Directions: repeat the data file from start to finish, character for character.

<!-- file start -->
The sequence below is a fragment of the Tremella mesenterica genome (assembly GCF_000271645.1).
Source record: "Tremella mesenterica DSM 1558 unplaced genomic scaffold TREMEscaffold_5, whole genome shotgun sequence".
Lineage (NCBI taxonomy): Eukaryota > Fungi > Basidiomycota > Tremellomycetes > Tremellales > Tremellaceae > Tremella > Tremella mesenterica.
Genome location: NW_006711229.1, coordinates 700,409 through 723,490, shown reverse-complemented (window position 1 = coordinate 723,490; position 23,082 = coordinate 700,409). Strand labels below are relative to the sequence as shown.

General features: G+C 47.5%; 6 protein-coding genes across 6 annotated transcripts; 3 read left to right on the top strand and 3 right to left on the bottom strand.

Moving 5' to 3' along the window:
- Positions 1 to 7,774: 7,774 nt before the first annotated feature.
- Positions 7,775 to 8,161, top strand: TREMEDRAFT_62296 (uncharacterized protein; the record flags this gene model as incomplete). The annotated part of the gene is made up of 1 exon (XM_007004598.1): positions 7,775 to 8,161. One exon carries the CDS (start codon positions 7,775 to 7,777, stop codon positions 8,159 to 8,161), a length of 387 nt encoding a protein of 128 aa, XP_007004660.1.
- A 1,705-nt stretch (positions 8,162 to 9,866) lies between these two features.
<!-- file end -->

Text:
The sequence below is a fragment of the Tremella mesenterica genome (assembly GCF_000271645.1).
Source record: "Tremella mesenterica DSM 1558 unplaced genomic scaffold TREMEscaffold_5, whole genome shotgun sequence".
Lineage (NCBI taxonomy): Eukaryota > Fungi > Basidiomycota > Tremellomycetes > Tremellales > Tremellaceae > Tremella > Tremella mesenterica.
Genome location: NW_006711229.1, coordinates 700,409 through 723,490, shown reverse-complemented (window position 1 = coordinate 723,490; position 23,082 = coordinate 700,409). Strand labels below are relative to the sequence as shown.

General features: G+C 47.5%; 6 protein-coding genes across 6 annotated transcripts; 3 read left to right on the top strand and 3 right to left on the bottom strand.

Moving 5' to 3' along the window:
- Positions 1 to 7,774: 7,774 nt before the first annotated feature.
- Positions 7,775 to 8,161, top strand: TREMEDRAFT_62296 (uncharacterized protein; the record flags this gene model as incomplete). The annotated part of the gene is made up of 1 exon (XM_007004598.1): positions 7,775 to 8,161. One exon carries the CDS (start codon positions 7,775 to 7,777, stop codon positions 8,159 to 8,161), a length of 387 nt encoding a protein of 128 aa, XP_007004660.1.
- A 1,705-nt stretch (positions 8,162 to 9,866) lies between these two features.